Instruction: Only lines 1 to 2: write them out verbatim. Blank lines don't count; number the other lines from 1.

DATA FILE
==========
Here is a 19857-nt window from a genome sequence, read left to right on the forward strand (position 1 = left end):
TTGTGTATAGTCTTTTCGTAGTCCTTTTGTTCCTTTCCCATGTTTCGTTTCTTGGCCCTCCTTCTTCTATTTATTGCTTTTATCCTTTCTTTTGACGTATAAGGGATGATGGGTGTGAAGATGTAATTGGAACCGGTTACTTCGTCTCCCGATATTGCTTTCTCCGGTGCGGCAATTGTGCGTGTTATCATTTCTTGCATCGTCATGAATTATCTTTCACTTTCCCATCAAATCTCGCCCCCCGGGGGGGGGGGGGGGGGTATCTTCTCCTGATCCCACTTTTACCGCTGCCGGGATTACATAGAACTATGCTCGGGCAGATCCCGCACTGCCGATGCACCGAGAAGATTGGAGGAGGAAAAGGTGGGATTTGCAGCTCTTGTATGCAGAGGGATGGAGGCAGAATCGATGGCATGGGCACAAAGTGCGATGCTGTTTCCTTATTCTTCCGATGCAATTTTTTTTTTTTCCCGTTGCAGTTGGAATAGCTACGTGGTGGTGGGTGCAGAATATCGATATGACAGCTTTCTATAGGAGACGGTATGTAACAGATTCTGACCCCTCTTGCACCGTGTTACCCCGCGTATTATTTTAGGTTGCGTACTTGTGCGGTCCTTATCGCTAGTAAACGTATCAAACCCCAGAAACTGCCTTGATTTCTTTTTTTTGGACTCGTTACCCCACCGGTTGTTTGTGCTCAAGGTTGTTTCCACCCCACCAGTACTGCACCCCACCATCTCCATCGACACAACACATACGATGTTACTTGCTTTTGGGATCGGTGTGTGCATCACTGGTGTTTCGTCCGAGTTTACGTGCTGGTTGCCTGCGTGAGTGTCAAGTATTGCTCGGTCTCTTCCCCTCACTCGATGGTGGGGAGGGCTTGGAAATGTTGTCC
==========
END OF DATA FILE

Here is a 19857-nt window from a genome sequence, read left to right on the forward strand (position 1 = left end):
TTGTGTATAGTCTTTTCGTAGTCCTTTTGTTCCTTTCCCATGTTTCGTTTCTTGGCCCTCCTTCTTCTATTTATTGCTTTTATCCTTTCTTTTGACGTATAAGGGATGATGGGTGTGAAGATGTAATTGGAACCGGTTACTTCGTCTCCCGATATTGCTTTCTCCGGTGCGGCAATTGTGCGTGTTATCATTTCTTGCATCGTCATGAATTATCTTTCACTTTCCCATCAAATCTCGCCCCCCGGGGGGGGGGGGGGGGGTATCTTCTCCTGATCCCACTTTTACCGCTGCCGGGATTACATAGAACTATGCTCGGGCAGATCCCGCACTGCCGATGCACCGAGAAGATTGGAGGAGGAAAAGGTGGGATTTGCAGCTCTTGTATGCAGAGGGATGGAGGCAGAATCGATGGCATGGGCACAAAGTGCGATGCTGTTTCCTTATTCTTCCGATGCAATTTTTTTTTTTTCCCGTTGCAGTTGGAATAGCTACGTGGTGGTGGGTGCAGAATATCGATATGACAGCTTTCTATAGGAGACGGTATGTAACAGATTCTGACCCCTCTTGCACCGTGTTACCCCGCGTATTATTTTAGGTTGCGTACTTGTGCGGTCCTTATCGCTAGTAAACGTATCAAACCCCAGAAACTGCCTTGATTTCTTTTTTTTGGACTCGTTACCCCACCGGTTGTTTGTGCTCAAGGTTGTTTCCACCCCACCAGTACTGCACCCCACCATCTCCATCGACACAACACATACGATGTTACTTGCTTTTGGGATCGGTGTGTGCATCACTGGTGTTTCGTCCGAGTTTACGTGCTGGTTGCCTGCGTGAGTGTCAAGTATTGCTCGGTCTCTTCCCCTCACTCGATGGTGGGGAGGGCTTGGAAATGTTGTCC